Lewis also mentioned that, as a parent, you can learn to recognize your triggers and hit the pause button when you feel like you might blow up. By announcing that you are going to take a minute to step away from the conflict and calm down, you’ll present this as a strategy your child can use themself.
But it’s possible to take gentle parenting to an extreme.
Emily Edlynn, a psychologist and the author of “Autonomy-Supportive Parenting: Reduce Parental Burnout and Raise Competent, Confident Children,” worries that some parents who strive for a gentle parenting ideal may overdo it.
While she heartily supports gentle parenting’s emphasis on the parent-child relationship, Edlynn told HuffPost, “there’s this real centering of the child’s experience, and that we as the parent need to be using all these strategies to respond just right to our child. And that just creates so much pressure.”
“It kind of undermines the whole purpose,” she continued. “We’re not as authentically present in the relationship with our child, because we’re so concerned about getting it right.”
While corporal punishment, shaming or the kinds of screaming that evoke fear in kids are all damaging to the parent-child relationship, Edlynn believes that there’s nothing wrong with a bit of regular old yelling from time to time.
If we’ve asked twelve times for our kid to do something and finally yell in frustration, she thinks it’s “okay to blow up.” In fact, it may help kids understand the impact their behavior has on others. Rather than apologizing afterward for yelling, Edlynn suggested that a parent could say, “I was really frustrated because I felt like you were ignoring me. How do you feel when people are ignoring you?”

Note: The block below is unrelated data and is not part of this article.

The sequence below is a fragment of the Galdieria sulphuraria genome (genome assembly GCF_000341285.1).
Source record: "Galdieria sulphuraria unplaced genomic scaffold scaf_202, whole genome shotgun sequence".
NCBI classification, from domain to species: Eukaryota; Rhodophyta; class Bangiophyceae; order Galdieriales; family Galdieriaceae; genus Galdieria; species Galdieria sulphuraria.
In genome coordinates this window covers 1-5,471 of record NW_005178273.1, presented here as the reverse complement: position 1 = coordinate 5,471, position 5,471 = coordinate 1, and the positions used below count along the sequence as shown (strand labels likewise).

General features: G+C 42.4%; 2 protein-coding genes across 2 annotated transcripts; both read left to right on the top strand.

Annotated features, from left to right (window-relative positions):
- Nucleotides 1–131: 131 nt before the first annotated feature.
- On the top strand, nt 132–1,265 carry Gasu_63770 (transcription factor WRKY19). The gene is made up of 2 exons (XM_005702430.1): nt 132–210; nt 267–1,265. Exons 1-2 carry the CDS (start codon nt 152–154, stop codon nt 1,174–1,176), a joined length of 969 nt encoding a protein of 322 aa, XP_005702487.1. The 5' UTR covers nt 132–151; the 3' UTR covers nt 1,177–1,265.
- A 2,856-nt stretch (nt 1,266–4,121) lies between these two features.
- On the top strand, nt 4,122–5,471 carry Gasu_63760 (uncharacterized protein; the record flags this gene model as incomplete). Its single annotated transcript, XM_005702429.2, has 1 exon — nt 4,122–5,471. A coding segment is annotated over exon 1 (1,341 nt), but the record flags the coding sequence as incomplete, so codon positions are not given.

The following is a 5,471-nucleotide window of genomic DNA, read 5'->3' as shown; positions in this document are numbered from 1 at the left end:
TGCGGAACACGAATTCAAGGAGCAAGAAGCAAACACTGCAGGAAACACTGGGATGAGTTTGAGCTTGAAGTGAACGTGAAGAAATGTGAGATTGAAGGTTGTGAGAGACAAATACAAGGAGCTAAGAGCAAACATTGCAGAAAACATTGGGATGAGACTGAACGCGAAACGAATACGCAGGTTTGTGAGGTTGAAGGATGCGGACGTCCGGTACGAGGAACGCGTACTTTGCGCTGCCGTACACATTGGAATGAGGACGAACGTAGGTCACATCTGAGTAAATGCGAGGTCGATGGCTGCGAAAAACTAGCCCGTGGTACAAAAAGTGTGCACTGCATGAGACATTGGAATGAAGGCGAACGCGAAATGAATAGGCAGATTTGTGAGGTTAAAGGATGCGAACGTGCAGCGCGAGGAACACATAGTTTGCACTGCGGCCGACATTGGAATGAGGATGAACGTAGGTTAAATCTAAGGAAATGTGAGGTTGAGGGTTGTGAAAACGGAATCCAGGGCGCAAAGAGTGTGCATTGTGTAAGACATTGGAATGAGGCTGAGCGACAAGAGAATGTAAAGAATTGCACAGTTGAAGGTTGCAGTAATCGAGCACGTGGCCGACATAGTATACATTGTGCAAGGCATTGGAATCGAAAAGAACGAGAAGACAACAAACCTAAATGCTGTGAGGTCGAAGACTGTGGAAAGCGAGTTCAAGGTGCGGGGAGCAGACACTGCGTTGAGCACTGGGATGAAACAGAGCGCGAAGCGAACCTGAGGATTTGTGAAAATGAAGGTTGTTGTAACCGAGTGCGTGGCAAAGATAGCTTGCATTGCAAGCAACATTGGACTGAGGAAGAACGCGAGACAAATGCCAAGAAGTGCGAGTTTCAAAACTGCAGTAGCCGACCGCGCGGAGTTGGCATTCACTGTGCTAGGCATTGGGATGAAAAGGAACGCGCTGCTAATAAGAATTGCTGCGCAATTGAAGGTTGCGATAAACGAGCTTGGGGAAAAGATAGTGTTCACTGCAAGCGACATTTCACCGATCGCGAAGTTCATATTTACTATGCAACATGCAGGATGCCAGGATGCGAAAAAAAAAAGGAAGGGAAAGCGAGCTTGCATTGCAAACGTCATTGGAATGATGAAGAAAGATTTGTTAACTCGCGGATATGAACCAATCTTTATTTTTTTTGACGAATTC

Rather than “holding up this unrealistic way of being human,” Edlynn said, having our own outburst can “show our kids that we do too, and it’s okay and we can recover from it.”
These occasional outbursts of frustration can help us release emotion and avoid even bigger, and potentially damaging, larger outbursts in the future. Repressed emotions can also be damaging in families: “If a child grows up in a household where no one ever yells, but there’s a lot of that kind of silent anger, unexpressed anger, children are very intuitive and they pick up on it,” Edlynn said. It may even impact their ability to manage conflict in future relationships.
Whether you choose to label your own parenting preferences as “gentle” or not, we’re all doing our best to raise emotionally healthy kids who are capable of fulfilling and meaningful relationships in their lives.
It’s easy to fall back onto fear-based discipline practices with our own kids, especially if these were the ones we grew up with. But proponents say that the rewards are worth it. Recognizing your child’s feelings is a powerful way to teach them empathy, Lewis said, and contributes to our own personal growth as well.
“That helps us not only in just the parent child relationship, but in all your relationships,” he explained.
Your child will be able to utilize the skills you both teach and model, such as empathy and emotional regulation, in their relationships with friends and siblings, too.
“They’re able to take that with them forever,” said Lewis. “One of the most valuable heirlooms that you can pass down is things like healthy communication and … ways to learn how to navigate conflict in a healthy relationship.”